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Iran is ready to provide assistance to Belarus in construction of nuclear power plant, ambassador says
Iran is ready to provide assistance to Belarus in the construction and operation of a nuclear power plant, Abdolhamid Fekri, the Iranian ambassador to Belarus, said at a news conference held on February 27, BelaPAN reported.
According to the ambassador, this assistance could be in areas such as funding, personnel training, the sharing of experience, the installation of equipment, and training in operating such equipment.
Such assistance will be provided if the Belarusian government makes an official request and Iran is able to give it, Mr. Fekri noted.
Belarus has a good scientific and technological potential, he said. “Despite the difficulties that had to be overcome, Iran has opened a new way – the peaceful use of nuclear energy – and is ready to share its achievements with all those who pursue peaceful purposes,” he added.
The nuclear program of Iran was launched in the 1950s with the help of the United States as part of the Atoms for Peace program. The support, encouragement and participation of the United States and West European governments in Iran's nuclear program continued until the 1979 Islamic revolution that toppled the Shah of Iran.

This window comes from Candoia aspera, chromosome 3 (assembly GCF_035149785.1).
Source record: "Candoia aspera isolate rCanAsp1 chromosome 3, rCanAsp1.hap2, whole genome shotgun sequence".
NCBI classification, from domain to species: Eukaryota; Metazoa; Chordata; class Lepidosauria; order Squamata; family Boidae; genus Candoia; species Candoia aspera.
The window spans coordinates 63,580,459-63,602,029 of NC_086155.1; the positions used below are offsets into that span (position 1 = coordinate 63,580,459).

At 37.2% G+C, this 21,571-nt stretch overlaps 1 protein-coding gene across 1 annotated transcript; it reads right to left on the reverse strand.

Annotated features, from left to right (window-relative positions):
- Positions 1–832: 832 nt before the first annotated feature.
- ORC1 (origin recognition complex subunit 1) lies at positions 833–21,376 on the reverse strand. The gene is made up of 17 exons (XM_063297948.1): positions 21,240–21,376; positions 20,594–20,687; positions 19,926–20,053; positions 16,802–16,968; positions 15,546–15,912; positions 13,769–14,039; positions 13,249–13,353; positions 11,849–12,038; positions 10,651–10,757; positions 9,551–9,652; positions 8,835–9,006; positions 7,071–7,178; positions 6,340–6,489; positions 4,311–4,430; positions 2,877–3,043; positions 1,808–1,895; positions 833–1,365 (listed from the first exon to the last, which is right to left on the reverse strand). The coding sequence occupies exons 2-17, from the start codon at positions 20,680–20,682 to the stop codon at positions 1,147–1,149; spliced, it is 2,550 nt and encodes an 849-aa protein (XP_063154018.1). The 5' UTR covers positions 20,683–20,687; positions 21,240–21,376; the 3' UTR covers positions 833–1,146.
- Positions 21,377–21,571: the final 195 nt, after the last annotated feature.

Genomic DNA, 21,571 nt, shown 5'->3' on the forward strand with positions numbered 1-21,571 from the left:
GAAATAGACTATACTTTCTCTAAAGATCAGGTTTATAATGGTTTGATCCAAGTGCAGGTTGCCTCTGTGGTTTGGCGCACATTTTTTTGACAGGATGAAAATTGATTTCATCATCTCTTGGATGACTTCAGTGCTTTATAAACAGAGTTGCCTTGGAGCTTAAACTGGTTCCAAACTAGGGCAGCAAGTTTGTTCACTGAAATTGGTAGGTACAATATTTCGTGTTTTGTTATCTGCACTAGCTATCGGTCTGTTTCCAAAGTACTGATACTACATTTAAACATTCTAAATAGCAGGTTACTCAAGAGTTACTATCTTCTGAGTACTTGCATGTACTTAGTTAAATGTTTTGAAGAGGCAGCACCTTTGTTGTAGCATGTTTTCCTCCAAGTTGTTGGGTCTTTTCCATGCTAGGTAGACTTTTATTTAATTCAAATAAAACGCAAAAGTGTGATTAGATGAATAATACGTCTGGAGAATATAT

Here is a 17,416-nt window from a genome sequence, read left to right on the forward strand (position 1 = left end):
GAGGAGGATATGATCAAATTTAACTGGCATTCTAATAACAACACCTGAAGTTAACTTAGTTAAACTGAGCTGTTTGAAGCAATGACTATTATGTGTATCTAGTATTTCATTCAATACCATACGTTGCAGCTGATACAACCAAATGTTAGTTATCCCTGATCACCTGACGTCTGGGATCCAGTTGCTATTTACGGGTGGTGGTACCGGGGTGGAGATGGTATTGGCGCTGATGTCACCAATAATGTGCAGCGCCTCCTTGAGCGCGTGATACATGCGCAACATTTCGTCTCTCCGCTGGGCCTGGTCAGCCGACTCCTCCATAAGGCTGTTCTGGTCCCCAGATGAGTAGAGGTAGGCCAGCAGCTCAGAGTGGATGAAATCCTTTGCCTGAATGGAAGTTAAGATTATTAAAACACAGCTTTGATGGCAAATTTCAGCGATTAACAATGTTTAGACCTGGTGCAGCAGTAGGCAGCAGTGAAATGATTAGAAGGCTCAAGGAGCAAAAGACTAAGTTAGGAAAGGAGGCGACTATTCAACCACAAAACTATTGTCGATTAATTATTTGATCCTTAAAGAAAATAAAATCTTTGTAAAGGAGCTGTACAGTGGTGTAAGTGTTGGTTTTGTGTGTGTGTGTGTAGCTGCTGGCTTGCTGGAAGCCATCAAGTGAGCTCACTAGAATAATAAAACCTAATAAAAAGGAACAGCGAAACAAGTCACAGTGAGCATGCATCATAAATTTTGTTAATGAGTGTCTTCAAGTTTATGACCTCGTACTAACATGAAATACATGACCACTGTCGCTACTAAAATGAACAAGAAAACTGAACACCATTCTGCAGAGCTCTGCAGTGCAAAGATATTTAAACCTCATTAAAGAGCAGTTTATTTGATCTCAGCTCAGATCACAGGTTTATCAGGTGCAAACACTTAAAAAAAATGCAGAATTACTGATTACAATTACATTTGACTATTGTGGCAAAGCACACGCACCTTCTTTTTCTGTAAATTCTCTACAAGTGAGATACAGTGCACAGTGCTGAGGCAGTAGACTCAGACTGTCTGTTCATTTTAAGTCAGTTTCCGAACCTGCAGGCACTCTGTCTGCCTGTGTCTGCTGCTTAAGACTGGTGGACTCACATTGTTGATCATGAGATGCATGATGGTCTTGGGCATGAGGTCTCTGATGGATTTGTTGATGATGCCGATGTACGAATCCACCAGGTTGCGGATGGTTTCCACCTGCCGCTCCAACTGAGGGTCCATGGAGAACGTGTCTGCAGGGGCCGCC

In 1974, Germany’s Siemens began the construction of two 1,200-1,300 megawatt electric (MWe) pressurized water nuclear reactors near Bushehr.
The Bushehr I reactor was 85 percent complete and the Bushehr II reactor was partially complete prior to the revolution, and was due to be completed in 1981.
After the revolution, Ayatollah Khomeyni declared this project "anti-Islamic," and the Iranian government soon abandoned it.
In 1995, Iran signed a contract with Russia to resume work on the partially complete Bushehr plant, installing into the existing Bushehr I building a 915MWe VVER-1000 pressurized water reactor.
The reactor is reportedly expected to be put into operation in March 2008. There are no current plans to complete the Bushehr II reactor. Iran has announced that it works on a new 360 MWe nuclear power plant, and that it will seek to have more medium-sized nuclear power plants and uranium mines in the future.
The Belarusian government plans to start the construction of a nuclear power plant next year and complete it in 2018. The 2,000-MW plant is supposed to supply some 15 percent of the country’s electricity needs.
Experts predict that Russia’s Atomstroiexport will most likely be awarded the contract for Belarus’ nuclear power plant project estimated at $4 billion.